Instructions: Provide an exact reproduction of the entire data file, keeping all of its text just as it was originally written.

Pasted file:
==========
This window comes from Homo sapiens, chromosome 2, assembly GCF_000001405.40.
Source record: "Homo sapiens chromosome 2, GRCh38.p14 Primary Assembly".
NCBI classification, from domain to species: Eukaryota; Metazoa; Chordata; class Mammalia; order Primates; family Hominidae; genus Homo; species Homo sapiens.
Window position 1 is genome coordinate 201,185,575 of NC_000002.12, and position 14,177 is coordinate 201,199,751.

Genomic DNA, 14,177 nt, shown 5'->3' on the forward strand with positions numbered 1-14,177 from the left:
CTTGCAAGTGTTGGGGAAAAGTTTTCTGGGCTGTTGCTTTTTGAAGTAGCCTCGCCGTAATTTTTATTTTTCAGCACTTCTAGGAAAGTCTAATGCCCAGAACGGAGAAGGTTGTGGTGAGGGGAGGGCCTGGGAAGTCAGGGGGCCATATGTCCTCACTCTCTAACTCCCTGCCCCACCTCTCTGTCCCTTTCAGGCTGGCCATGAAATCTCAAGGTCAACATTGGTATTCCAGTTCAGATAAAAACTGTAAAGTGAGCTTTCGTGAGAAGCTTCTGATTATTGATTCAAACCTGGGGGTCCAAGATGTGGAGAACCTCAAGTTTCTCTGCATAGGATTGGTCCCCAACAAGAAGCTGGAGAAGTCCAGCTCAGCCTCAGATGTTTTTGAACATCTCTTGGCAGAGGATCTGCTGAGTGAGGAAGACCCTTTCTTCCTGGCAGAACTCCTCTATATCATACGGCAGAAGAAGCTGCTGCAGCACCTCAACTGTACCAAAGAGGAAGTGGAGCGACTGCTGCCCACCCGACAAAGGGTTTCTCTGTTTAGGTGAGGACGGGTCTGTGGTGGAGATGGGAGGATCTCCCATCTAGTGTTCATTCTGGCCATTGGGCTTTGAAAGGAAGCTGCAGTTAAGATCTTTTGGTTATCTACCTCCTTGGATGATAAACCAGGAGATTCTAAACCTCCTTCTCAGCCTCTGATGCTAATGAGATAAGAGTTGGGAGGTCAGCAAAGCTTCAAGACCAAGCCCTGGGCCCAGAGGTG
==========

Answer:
This window comes from Homo sapiens, chromosome 2, assembly GCF_000001405.40.
Source record: "Homo sapiens chromosome 2, GRCh38.p14 Primary Assembly".
NCBI classification, from domain to species: Eukaryota; Metazoa; Chordata; class Mammalia; order Primates; family Hominidae; genus Homo; species Homo sapiens.
Window position 1 is genome coordinate 201,185,575 of NC_000002.12, and position 14,177 is coordinate 201,199,751.

Genomic DNA, 14,177 nt, shown 5'->3' on the forward strand with positions numbered 1-14,177 from the left:
CTTGCAAGTGTTGGGGAAAAGTTTTCTGGGCTGTTGCTTTTTGAAGTAGCCTCGCCGTAATTTTTATTTTTCAGCACTTCTAGGAAAGTCTAATGCCCAGAACGGAGAAGGTTGTGGTGAGGGGAGGGCCTGGGAAGTCAGGGGGCCATATGTCCTCACTCTCTAACTCCCTGCCCCACCTCTCTGTCCCTTTCAGGCTGGCCATGAAATCTCAAGGTCAACATTGGTATTCCAGTTCAGATAAAAACTGTAAAGTGAGCTTTCGTGAGAAGCTTCTGATTATTGATTCAAACCTGGGGGTCCAAGATGTGGAGAACCTCAAGTTTCTCTGCATAGGATTGGTCCCCAACAAGAAGCTGGAGAAGTCCAGCTCAGCCTCAGATGTTTTTGAACATCTCTTGGCAGAGGATCTGCTGAGTGAGGAAGACCCTTTCTTCCTGGCAGAACTCCTCTATATCATACGGCAGAAGAAGCTGCTGCAGCACCTCAACTGTACCAAAGAGGAAGTGGAGCGACTGCTGCCCACCCGACAAAGGGTTTCTCTGTTTAGGTGAGGACGGGTCTGTGGTGGAGATGGGAGGATCTCCCATCTAGTGTTCATTCTGGCCATTGGGCTTTGAAAGGAAGCTGCAGTTAAGATCTTTTGGTTATCTACCTCCTTGGATGATAAACCAGGAGATTCTAAACCTCCTTCTCAGCCTCTGATGCTAATGAGATAAGAGTTGGGAGGTCAGCAAAGCTTCAAGACCAAGCCCTGGGCCCAGAGGTG